With Javier Vercher (tenor saxophone), Afrika Mkhize (piano), Ayanda Sikade (drums), and Bänz Oester (bass).
A high-voltage connection between North and South
That one can successfully venture into jazz nirvana on the basis of a catchy melody, was proven by John Coltrone’s magical metamorphoses of the musical hit, „My Favorite Things“, in a particularly remarkable way. (Coltrane recorded the piece for the first time in 1960 and kept it in his repertoire nearly up to his death seven years later).
The Swiss-South African band The Rainmakers, formed around the internationally acclaimed bassist Bänz Oester, recorded their debut album at Jazz Club Bird’s Eye in Basel (CH) in 2012. On their latest, and second live album, they follow in the footsteps of Coltrane. Their use of the legendary Jacques Brel chanson „Amsterdam“, and the evergreen Swiss hit „Dr Schacher Seppli“, is breathtaking. The five remaining numbers are only slightly less spectacular. The Rainmakers are therefore undoubtedly a typical live band, and that is why it makes sense that they did not lock themselves up in a studio to record their second CD – a lion in the wild is much more majestic than one in the zoo.
This splendid band succeeds in quasi squaring the circle, namely the symbiosis of ecstatic soberness and feel-good happiness. No wonder that audiences in Willisau cheered wildly in response (even some critics discreetly sung their praises). That this memorable concert recording now exists under the title „Ukuzinikela“, is a genuine godsend. The name of the nostalgic pop piece with which the concert fades out, might be understood as a kind of promise: “ Nach em Räge schint Sunne » (After the rain, the sun will shine). Or put differently, these rainmakers conjure up the sun in our hearts and souls – that they refrain from top-heavy concepts, is a matter of honour.
According to Keith Jarrett, Willisau is „one of the best places for music across the globe.“ Not only have countless African-American jazz luminaries performed in Willisau, but just about every legendary personality from the South African jazz scene, among them Abdullah Ibrahim, Dudu Pukwana, Johnny Dyani, Louis Moholo, Makaya Nthsoko and Chris McGregor. During apartheid many prominent South African musicians fled into exile. The new generation, however, is based in their ancestral homeland, but maintain an active exchange with jazz scenes beyond its borders, to the North.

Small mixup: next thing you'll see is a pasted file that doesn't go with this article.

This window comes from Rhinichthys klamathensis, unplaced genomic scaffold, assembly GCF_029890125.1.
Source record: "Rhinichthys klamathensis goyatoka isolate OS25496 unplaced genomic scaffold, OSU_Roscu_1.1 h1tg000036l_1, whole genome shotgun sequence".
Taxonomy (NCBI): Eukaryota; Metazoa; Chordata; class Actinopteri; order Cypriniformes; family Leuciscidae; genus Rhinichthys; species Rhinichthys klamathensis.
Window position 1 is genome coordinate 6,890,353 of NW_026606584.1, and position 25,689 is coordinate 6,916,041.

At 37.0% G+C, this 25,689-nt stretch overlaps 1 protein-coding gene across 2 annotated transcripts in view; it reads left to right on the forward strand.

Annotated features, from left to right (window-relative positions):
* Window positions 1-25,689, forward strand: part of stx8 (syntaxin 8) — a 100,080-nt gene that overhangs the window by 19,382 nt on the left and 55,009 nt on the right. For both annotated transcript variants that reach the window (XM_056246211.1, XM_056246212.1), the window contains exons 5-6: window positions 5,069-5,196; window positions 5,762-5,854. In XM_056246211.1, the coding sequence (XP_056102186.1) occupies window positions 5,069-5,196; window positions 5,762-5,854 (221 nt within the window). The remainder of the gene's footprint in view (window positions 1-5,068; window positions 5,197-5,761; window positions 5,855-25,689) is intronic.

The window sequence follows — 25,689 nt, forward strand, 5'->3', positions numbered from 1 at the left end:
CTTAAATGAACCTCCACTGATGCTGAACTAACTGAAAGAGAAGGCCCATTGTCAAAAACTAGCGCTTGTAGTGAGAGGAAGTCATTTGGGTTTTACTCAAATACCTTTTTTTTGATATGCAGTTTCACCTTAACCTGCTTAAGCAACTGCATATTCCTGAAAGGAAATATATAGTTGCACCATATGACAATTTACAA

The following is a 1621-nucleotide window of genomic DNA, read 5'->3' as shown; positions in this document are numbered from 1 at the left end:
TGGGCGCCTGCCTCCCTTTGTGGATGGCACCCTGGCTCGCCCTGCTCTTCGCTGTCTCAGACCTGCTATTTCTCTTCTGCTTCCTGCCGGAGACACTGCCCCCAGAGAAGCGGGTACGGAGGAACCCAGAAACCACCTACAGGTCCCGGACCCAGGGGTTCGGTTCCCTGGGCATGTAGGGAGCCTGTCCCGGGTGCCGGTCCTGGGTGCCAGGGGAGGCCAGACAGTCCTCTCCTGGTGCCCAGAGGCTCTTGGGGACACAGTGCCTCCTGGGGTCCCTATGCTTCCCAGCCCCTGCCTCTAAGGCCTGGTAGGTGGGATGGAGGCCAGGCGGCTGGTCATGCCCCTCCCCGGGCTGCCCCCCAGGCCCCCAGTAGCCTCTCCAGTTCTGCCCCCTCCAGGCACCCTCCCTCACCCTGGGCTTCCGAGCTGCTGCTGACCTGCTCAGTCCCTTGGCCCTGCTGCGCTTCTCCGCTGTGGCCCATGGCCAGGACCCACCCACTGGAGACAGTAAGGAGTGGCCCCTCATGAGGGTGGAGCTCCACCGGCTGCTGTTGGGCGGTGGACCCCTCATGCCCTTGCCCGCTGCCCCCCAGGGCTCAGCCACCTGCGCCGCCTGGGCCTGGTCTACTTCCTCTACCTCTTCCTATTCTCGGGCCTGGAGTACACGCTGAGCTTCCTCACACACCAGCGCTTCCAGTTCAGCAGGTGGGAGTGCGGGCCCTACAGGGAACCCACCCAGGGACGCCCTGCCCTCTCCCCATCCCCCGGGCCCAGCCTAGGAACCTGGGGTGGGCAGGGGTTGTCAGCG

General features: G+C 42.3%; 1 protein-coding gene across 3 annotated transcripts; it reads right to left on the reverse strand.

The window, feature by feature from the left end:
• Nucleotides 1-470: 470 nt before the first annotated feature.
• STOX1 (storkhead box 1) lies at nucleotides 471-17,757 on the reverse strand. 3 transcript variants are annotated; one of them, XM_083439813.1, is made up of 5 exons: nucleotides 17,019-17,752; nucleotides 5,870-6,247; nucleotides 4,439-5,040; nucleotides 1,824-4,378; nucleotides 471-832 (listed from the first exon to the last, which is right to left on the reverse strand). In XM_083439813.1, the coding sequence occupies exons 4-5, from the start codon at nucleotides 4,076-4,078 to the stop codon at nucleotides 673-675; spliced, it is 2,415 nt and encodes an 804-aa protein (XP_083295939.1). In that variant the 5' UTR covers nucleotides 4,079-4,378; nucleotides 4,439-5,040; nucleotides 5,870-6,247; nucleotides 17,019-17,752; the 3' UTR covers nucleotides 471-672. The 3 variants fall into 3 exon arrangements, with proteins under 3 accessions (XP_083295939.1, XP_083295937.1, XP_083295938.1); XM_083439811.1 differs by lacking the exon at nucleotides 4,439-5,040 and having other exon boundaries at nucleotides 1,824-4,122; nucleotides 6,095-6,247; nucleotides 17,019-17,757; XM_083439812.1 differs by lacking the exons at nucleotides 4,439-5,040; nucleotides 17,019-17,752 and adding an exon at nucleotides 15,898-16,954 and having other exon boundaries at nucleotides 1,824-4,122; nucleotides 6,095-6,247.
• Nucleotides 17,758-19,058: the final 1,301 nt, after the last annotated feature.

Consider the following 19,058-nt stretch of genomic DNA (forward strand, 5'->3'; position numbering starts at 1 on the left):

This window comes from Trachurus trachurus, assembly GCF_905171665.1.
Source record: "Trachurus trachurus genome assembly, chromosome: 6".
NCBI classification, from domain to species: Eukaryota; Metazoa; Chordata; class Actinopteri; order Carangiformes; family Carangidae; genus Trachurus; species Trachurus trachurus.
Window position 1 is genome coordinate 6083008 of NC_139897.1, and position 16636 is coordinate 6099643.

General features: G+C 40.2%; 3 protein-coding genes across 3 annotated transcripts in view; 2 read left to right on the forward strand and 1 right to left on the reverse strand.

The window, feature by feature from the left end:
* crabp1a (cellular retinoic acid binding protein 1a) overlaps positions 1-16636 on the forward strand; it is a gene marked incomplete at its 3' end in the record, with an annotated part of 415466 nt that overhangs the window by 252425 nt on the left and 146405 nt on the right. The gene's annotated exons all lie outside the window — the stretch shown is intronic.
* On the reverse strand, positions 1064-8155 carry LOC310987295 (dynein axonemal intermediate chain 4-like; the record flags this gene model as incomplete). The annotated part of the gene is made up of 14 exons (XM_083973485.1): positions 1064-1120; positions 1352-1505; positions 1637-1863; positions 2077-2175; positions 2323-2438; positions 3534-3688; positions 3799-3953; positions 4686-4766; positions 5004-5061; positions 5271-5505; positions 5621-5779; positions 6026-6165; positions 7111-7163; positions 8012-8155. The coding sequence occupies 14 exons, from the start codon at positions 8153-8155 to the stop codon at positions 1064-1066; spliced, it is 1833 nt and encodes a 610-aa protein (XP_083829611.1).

The Rainmakers are a prime example of this fruitful exchange between North and South. The bandleader and bassist, Bänz Oester, and Ganesh Geymeier on tenor sax, come from Switzerland; the pianist Afrika Mkhize and drummer Ayanda Sikade count among the new continent-hopping talents from South Africa. The four of them form a close-knit, inseparable unit. In other words, we are dealing with a formation in which individual strengths are not showcased in egocentric fashion, but are transformed into a collective energy.
Oester, who cherishes a long-standing fascination with the rich musical culture of Africa, puts it this way: „I want to communicate on equal footing with the other musicians. For that a certain attitude, which does not tolerate hierarchical thinking, is necessary. My objective is to break boundaries. I don’t dictate anything to anyone – the music is conjointly developed.“ Namely along a high-voltage connection between North and South.
For further informations visit: rainmakers.info
Bandleader Bänz Oester has been active in the swiss and international scene of jazz and improvised music since the early eighties as a member of numerous projects on his own or as part of copllective groups. Currently he is playing with his Quartet The Rainmakers, with the WHO-Trio including Gerry Hemingway and Michel Wintsch, in Duo with Vocal artist Andreas Schaerer, and as sideman with Donat Fisch Trio/Quartet, Marcus Wyatt Quartet and others.
Javier Vercher is born in Madrid and currently living in Valencia. After classical clarinet studies he went to study at the Berklee College in Boston. Back in Spain he won the Tete Montoliu Best Breakthrough Award in 2007. He has published a series of CDs under his name. Collaborations on stage and in studio with Larry Grenadier, Lionel Loueke, Billy Hart, Jorge Rossy, Bob Moses, Robert Glasper and many others.
South African pianist Afrika Mkhize is living in Johannesburg. He has made himself a big reputation with his distinctive piano-playing, as a versatile producer and as musical director in Miriam Makebas Band.
Drummer Ayanda Sikade is also living in Johannesburg, he is playing with many famous South-African musicians such as Feya Faku, Bheki Mseleku, Robbie Jansen, Barney Rachabane, Darius Brubeck and many others. He was also member of legendary saxophonist Zim Ngqawana’s band.